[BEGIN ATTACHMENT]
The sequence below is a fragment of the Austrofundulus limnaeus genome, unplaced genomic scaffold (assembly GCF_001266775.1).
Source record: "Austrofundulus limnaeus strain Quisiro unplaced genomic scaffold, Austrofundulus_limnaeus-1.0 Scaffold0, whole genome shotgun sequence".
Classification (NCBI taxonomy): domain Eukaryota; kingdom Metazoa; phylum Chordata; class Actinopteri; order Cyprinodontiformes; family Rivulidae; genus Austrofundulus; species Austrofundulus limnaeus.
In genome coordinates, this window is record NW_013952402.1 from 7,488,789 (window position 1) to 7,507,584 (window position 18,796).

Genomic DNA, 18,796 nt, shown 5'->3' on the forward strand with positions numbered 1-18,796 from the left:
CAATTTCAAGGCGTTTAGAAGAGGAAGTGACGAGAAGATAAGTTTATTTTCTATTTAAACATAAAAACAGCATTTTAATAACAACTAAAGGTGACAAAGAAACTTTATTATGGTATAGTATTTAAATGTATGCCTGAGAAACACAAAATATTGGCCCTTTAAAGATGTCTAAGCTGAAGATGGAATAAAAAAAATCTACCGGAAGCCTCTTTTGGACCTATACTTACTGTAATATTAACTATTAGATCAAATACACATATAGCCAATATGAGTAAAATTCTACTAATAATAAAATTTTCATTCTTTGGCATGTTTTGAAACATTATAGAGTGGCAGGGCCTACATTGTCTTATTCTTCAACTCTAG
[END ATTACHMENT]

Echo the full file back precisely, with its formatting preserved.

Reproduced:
The sequence below is a fragment of the Austrofundulus limnaeus genome, unplaced genomic scaffold (assembly GCF_001266775.1).
Source record: "Austrofundulus limnaeus strain Quisiro unplaced genomic scaffold, Austrofundulus_limnaeus-1.0 Scaffold0, whole genome shotgun sequence".
Classification (NCBI taxonomy): domain Eukaryota; kingdom Metazoa; phylum Chordata; class Actinopteri; order Cyprinodontiformes; family Rivulidae; genus Austrofundulus; species Austrofundulus limnaeus.
In genome coordinates, this window is record NW_013952402.1 from 7,488,789 (window position 1) to 7,507,584 (window position 18,796).

Genomic DNA, 18,796 nt, shown 5'->3' on the forward strand with positions numbered 1-18,796 from the left:
CAATTTCAAGGCGTTTAGAAGAGGAAGTGACGAGAAGATAAGTTTATTTTCTATTTAAACATAAAAACAGCATTTTAATAACAACTAAAGGTGACAAAGAAACTTTATTATGGTATAGTATTTAAATGTATGCCTGAGAAACACAAAATATTGGCCCTTTAAAGATGTCTAAGCTGAAGATGGAATAAAAAAAATCTACCGGAAGCCTCTTTTGGACCTATACTTACTGTAATATTAACTATTAGATCAAATACACATATAGCCAATATGAGTAAAATTCTACTAATAATAAAATTTTCATTCTTTGGCATGTTTTGAAACATTATAGAGTGGCAGGGCCTACATTGTCTTATTCTTCAACTCTAG